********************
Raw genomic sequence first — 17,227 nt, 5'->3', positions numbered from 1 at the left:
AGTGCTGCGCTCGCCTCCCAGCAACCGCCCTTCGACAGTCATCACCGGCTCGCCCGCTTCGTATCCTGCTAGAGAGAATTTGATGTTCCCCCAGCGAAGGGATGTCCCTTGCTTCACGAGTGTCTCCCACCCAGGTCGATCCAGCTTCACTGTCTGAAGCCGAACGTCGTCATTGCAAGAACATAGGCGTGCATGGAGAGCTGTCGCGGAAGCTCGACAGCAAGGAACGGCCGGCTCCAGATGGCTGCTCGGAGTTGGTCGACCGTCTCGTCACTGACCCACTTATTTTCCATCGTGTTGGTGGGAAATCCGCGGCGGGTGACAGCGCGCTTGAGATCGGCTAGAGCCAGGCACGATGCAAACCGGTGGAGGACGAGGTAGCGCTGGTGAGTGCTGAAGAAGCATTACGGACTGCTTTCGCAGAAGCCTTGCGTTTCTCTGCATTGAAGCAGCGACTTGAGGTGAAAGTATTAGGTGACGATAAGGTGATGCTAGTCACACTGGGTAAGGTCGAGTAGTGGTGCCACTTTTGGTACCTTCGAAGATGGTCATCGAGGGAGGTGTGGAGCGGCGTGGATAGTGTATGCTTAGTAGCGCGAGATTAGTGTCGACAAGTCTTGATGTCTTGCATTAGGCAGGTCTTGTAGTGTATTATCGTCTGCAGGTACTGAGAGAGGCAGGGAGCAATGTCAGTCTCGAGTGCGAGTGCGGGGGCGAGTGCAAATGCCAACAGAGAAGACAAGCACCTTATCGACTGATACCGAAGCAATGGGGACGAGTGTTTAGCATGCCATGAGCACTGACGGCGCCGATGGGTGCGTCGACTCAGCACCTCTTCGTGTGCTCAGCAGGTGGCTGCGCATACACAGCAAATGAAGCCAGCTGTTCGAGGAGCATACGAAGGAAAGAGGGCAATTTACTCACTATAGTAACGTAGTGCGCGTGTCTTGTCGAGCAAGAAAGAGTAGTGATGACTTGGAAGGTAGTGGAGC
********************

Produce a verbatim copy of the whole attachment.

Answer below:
Raw genomic sequence first — 17,227 nt, 5'->3', positions numbered from 1 at the left:
AGTGCTGCGCTCGCCTCCCAGCAACCGCCCTTCGACAGTCATCACCGGCTCGCCCGCTTCGTATCCTGCTAGAGAGAATTTGATGTTCCCCCAGCGAAGGGATGTCCCTTGCTTCACGAGTGTCTCCCACCCAGGTCGATCCAGCTTCACTGTCTGAAGCCGAACGTCGTCATTGCAAGAACATAGGCGTGCATGGAGAGCTGTCGCGGAAGCTCGACAGCAAGGAACGGCCGGCTCCAGATGGCTGCTCGGAGTTGGTCGACCGTCTCGTCACTGACCCACTTATTTTCCATCGTGTTGGTGGGAAATCCGCGGCGGGTGACAGCGCGCTTGAGATCGGCTAGAGCCAGGCACGATGCAAACCGGTGGAGGACGAGGTAGCGCTGGTGAGTGCTGAAGAAGCATTACGGACTGCTTTCGCAGAAGCCTTGCGTTTCTCTGCATTGAAGCAGCGACTTGAGGTGAAAGTATTAGGTGACGATAAGGTGATGCTAGTCACACTGGGTAAGGTCGAGTAGTGGTGCCACTTTTGGTACCTTCGAAGATGGTCATCGAGGGAGGTGTGGAGCGGCGTGGATAGTGTATGCTTAGTAGCGCGAGATTAGTGTCGACAAGTCTTGATGTCTTGCATTAGGCAGGTCTTGTAGTGTATTATCGTCTGCAGGTACTGAGAGAGGCAGGGAGCAATGTCAGTCTCGAGTGCGAGTGCGGGGGCGAGTGCAAATGCCAACAGAGAAGACAAGCACCTTATCGACTGATACCGAAGCAATGGGGACGAGTGTTTAGCATGCCATGAGCACTGACGGCGCCGATGGGTGCGTCGACTCAGCACCTCTTCGTGTGCTCAGCAGGTGGCTGCGCATACACAGCAAATGAAGCCAGCTGTTCGAGGAGCATACGAAGGAAAGAGGGCAATTTACTCACTATAGTAACGTAGTGCGCGTGTCTTGTCGAGCAAGAAAGAGTAGTGATGACTTGGAAGGTAGTGGAGC